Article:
AMERICAN foreign policy has become an endless series of inconclusive consultations that has "dismayed" European allies, said Sen. Richard Lugar (R) of Indiana, ranking minority member of the Senate Foreign Relations Committee, at a Monitor breakfast yesterday.
"I'm not sure the president himself has core values he wants to bring out," says Lugar, so he is drawn to "endless consensus-seeking."
A high-ranking State Department official was roundly countered by the rest of the Clinton administration this week when the official spoke of a minimal role for United States leadership in the world. But the same point has been made by Secretary of State Warren Christopher and other administration officials and appears to reflect the direction of US policy, says Lugar.
Polls may show that the public is not willing to risk any military engagement in the former Yugoslavia, he says. But "the American people would never favor any of the Bosnian options unless the president explains to them why Europe matters."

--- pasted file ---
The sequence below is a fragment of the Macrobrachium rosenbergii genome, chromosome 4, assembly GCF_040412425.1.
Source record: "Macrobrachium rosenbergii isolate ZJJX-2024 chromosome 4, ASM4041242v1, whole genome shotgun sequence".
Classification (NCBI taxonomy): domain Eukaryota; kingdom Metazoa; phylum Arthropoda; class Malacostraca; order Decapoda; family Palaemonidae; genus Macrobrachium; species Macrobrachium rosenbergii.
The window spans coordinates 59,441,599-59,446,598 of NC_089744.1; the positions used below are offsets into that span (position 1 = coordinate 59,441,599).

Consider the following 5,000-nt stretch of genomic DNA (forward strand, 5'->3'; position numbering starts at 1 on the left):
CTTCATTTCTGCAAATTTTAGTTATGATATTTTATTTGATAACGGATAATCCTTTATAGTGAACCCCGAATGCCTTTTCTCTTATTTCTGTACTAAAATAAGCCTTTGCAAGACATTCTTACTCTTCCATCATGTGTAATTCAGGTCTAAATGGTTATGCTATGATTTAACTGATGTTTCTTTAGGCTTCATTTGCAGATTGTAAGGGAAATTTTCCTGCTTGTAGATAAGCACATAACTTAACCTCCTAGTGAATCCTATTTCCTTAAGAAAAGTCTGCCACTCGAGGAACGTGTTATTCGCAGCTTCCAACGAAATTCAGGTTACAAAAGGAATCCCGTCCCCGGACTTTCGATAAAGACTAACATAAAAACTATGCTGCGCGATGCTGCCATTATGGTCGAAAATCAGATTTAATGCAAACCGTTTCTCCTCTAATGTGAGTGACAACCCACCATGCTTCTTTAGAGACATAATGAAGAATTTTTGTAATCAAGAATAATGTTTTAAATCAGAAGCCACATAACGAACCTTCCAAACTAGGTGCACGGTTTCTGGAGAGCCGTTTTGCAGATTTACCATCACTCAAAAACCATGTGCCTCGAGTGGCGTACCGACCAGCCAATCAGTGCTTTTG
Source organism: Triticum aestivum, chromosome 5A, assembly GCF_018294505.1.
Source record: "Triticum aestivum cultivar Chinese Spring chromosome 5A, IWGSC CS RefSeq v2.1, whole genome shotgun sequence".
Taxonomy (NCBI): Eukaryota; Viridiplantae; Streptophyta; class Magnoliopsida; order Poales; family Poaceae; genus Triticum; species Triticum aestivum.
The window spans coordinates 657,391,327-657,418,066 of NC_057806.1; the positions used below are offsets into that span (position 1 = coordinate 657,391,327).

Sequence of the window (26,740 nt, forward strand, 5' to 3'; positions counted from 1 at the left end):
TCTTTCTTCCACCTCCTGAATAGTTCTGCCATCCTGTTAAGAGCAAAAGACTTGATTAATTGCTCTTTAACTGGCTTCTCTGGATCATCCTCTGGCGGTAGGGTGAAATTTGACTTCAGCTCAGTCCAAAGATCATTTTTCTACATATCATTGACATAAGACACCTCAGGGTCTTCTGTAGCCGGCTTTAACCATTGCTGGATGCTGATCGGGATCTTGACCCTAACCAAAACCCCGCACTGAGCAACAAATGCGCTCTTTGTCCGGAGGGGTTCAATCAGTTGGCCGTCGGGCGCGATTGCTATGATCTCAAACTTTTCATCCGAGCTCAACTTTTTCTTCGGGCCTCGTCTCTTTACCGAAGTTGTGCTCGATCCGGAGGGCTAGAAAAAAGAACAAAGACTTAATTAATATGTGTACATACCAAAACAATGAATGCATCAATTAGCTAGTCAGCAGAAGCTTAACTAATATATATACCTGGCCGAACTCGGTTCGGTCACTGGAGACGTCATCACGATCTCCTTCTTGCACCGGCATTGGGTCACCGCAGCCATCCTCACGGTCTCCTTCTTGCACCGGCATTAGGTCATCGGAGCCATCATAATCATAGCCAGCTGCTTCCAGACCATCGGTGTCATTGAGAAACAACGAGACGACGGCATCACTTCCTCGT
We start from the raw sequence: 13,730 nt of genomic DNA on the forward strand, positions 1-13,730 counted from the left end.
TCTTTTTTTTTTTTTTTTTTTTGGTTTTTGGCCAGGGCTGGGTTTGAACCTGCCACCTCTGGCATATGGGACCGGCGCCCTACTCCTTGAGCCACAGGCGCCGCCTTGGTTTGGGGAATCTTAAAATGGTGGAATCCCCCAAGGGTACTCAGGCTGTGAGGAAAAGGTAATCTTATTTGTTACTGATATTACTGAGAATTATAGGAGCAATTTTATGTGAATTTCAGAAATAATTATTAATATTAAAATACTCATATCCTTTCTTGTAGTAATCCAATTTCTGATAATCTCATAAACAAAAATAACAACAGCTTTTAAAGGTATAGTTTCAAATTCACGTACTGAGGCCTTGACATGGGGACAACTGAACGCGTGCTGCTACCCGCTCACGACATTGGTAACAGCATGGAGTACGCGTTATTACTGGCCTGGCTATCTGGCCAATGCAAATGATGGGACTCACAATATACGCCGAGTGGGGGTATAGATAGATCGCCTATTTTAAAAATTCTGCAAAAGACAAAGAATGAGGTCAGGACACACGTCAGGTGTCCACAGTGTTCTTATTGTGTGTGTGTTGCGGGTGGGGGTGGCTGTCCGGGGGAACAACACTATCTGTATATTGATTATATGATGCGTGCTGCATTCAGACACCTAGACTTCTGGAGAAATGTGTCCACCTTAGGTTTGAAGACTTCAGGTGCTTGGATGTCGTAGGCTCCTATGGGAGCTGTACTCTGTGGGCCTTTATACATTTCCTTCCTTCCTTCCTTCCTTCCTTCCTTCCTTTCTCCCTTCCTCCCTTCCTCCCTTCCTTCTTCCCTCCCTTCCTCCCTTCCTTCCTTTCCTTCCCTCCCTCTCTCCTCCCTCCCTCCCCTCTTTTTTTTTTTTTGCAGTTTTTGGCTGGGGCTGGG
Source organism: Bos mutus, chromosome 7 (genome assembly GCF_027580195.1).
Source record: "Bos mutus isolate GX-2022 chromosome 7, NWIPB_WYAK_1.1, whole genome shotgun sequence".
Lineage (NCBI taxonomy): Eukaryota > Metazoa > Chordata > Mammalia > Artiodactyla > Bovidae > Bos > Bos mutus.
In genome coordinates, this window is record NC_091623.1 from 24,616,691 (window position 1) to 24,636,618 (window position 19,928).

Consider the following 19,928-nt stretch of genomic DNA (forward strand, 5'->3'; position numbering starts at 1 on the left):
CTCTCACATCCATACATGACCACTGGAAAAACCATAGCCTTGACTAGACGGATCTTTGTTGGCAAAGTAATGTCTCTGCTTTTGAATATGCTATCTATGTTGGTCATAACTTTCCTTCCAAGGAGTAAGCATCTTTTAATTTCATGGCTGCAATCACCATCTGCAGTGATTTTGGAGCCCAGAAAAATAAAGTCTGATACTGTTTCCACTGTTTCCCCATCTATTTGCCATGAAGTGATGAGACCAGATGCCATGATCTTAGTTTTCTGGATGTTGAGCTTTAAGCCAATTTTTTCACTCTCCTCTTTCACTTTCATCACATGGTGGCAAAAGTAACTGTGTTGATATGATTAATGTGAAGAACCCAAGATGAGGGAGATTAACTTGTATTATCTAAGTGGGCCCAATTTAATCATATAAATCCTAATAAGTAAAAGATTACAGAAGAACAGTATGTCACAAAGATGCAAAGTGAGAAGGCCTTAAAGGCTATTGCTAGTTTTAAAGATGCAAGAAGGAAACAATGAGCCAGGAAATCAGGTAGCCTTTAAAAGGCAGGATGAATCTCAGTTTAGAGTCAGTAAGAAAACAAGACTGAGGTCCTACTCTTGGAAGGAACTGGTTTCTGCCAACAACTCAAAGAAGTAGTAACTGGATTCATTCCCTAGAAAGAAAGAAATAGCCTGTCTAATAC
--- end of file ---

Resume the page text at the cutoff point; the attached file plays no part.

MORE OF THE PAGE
During the campaign, Bill Clinton's position on many foreign affairs matters "essentially said America must lead," says Lugar. But in office he has lapsed into a drift marked by seminar-like meetings that reach few decisions. If American rhetoric continues to be marked by withdrawal from the world, he adds, "we will be tested endlessly."
Less than three weeks ago, President Clinton told Lugar directly that US policy was to lift the arms embargo on the Bosnian Muslims. That policy has been overrun by Russia-backed alternatives.
"People began to realize the [policy] vacuum was so big that even the Russian foreign minister can come into it," Lugar comments.